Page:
Bob: Commence the Experiment

A couple people are posting the U.S. roster that was called in to play Mexico this Wednesday – and at least one person is playing “the roster game” (and having a couple bites at as he does it). On the other side of the affair, Sideline Views’ Luis Bueno listed Mexico’s traveling party and added some analysis for good measure. Much like Luis, I think the Mexican roster looks pretty solid – as in, a whole lot like an A-Team…or maybe that’s just what I think when I recognize many of the names on a Mexican roster.

So, to kill some time on a slow Sunday (the Super what now?), I thought I’d take some time on the question of who should we play against this bunch. Given my present state of, um, underwhelmedness regarding the significance of the result itself, I’m still advocating on-field experimentation. And, in the event we do lose, we can adopt the Mexican tactic of blaming the loss on such externals.

So, below, I’ll trot out the starting XI I’d like to Bradley trot out on Wednesday…and I do so knowing this is not the line-up we’ll see. Before naming names, I should confess I tend to favor 4-4-2’s for perhaps the dumbest reason: I’ve played as a defender in my share of 3-5-2’s and I just hate how exposed I feel back there…absolutely prejudiced me against that formation. What can I say? I view myself as a midfielder…in spite of the few seconds I’ve received on that opinion from the various coaches I’ve had.

Enough preliminaries…here it is: Continue reading

MLS Daily Sweeper, 01.02.08: Trade Rumors to Dull the January Jones

Last night I told my wife I was happy to have an off-season from soccer, just a little time off from building my life around the domestic calendar’s schedule.  These are the little lies that sustain a marriage…

– …and I say that ’cause a wicked craving hit the second I checked the upcoming calendar on soccertv.com. What is the next game involving either a Yank club or the Yanquis proper?  The Pan-Pacific Tournament – a.k.a. the LA Galaxy’s latest whip-round for cash – doesn’t kick off till mid-late February – and that’s more like cut-rate codeine than methadone.  I suppose the U.S. Men’s National team get first crack with the January 19 game versus Sweden, but that’s also a friendly, just like the Mexico game in early February.  So, yeah, we’re a long way from competitive soccer featuring enough Yanks to kill my personal jones; we’re probably looking at Olympic qualifying before anything else….shit.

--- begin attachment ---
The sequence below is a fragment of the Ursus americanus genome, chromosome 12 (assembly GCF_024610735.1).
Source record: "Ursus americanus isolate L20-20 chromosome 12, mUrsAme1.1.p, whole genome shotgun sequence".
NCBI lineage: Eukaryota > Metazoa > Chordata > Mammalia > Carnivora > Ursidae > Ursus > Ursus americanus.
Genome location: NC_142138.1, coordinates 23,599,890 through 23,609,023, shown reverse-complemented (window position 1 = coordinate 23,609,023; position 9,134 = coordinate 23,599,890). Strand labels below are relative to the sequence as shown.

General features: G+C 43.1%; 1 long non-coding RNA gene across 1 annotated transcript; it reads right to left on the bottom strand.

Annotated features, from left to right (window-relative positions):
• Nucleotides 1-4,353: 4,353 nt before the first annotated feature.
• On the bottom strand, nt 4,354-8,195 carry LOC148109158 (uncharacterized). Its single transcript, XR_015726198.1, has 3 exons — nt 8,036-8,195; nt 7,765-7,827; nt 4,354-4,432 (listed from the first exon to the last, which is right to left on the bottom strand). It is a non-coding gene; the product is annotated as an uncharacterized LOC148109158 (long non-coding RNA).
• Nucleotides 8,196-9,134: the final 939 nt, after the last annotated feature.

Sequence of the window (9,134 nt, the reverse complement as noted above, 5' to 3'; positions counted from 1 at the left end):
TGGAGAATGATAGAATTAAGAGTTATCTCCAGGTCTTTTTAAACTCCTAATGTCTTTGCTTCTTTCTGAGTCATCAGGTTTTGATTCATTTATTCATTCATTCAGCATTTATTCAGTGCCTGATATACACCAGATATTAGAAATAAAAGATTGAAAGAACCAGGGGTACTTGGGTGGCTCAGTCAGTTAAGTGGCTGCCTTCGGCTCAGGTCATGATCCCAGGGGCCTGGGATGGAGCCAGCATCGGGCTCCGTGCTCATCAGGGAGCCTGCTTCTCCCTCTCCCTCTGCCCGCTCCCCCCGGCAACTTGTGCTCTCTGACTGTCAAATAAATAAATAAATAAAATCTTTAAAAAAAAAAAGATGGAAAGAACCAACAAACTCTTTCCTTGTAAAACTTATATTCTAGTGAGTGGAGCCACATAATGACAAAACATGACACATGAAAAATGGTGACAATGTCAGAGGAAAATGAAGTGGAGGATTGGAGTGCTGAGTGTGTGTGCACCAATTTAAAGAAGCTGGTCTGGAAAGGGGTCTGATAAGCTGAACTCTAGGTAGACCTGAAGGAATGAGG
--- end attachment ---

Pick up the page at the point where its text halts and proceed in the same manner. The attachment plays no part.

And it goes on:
– Speaking of those friendlies – and I know I’m way behind on this – the U.S. men have a couple camps going on, one for the full national and one for the U-23s.  That Oursports Central site has a one-stop release (yeah, I know they lifted it, but it’s where I look) that lists players for both sides.  And, quickly, here’s who either “turns” my crank, “piques” my curiosity, or makes me “titter” for the full national side: Will Hesmer (titter; where’s Ray Burse?); Zach Wells (titter); Eddie Robinson (turns; make room on the damn bandwagon); Marvell Wynne (piques); Maurice Edu (turns); Brad Davis (turns); Josmer Altidore (piques); Jeremiah White (piques); Justin Mapp (turns); Eddie Johnson (titter).  The rest strike me as more of the same…and that’s not necessarily bad.

So, yeah, we’re all standing here just biding time and holding our most precious body parts as we do so…so let’s get to the big rumor floating around. Continue reading

Asia Rising? Relative to the U.S. at least?

This is just a quicky, an idea I want to throw out there to see if I can’t kick up a discussion/round of speculation. For the record, watching Urawa Red Diamonds play AC Milan this morning inspired it.

Question: Is Japanese club football at a higher level than Major League Soccer (MLS)?

My answer: The way Urawa played against Milan makes me think yes. And it’s less that I think an MLS club couldn’t manage the same result than I suspect we would look at lot less polished and a lot more desperate in earning it. More to the point, whenever I watch Japanese, or even South Korean teams and players, I get the sense that they’re learning a more efficient and tactically sophisticated style of play. Add their insane fitness level and I’m to the point where I’d be less surprised at seeing Japan or South Korea win the World Cup than the United States National Team.

Fortunately, we’ll have something of a test on club side of the equation during this spring’s newly announced Pan-Pacific tournament, which will include two MLS clubs – the LA Galaxy and Houston Dynamo – plus one from Australia’s A-League and one from Japan’s J-League. That won’t be the best of tests, mainly because MLS’s clubs will be in preseason – early preseason, no less – and, well, LA is LA, by which I mean they’re the distracted mess from 2007 as opposed to one of their earlier incarnations. But, if my theory holds true, the Japanese team should do well in the tourney.